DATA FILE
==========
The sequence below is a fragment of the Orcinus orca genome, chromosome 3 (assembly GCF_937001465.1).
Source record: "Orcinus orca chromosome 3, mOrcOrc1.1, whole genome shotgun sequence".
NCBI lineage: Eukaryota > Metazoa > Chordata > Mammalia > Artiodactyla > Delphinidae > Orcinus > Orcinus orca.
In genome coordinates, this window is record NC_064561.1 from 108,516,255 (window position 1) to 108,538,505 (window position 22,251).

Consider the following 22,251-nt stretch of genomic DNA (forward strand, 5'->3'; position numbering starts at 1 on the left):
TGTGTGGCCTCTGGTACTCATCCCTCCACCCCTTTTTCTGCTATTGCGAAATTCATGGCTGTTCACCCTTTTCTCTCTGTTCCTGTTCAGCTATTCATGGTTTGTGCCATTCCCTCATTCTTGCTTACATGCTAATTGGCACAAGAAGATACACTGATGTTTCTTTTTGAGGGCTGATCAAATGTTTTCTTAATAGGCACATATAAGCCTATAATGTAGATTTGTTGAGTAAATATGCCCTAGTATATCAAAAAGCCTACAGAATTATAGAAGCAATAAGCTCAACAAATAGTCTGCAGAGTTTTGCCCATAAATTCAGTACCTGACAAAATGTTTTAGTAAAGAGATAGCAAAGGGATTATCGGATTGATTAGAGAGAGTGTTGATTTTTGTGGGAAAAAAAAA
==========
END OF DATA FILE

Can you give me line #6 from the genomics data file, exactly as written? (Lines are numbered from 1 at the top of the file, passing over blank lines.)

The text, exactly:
TGTGTGGCCTCTGGTACTCATCCCTCCACCCCTTTTTCTGCTATTGCGAAATTCATGGCTGTTCACCCTTTTCTCTCTGTTCCTGTTCAGCTATTCATGGTTTGTGCCATTCCCTCATTCTTGCTTACATGCTAATTGGCACAAGAAGATACACTGATGTTTCTTTTTGAGGGCTGATCAAATGTTTTCTTAATAGGCACATATAAGCCTATAATGTAGATTTGTTGAGTAAATATGCCCTAGTATATCAAAAAGCCTACAGAATTATAGAAGCAATAAGCTCAACAAATAGTCTGCAGAGTTTTGCCCATAAATTCAGTACCTGACAAAATGTTTTAGTAAAGAGATAGCAAAGGGATTATCGGATTGATTAGAGAGAGTGTTGATTTTTGTGGGAAAAAAAAA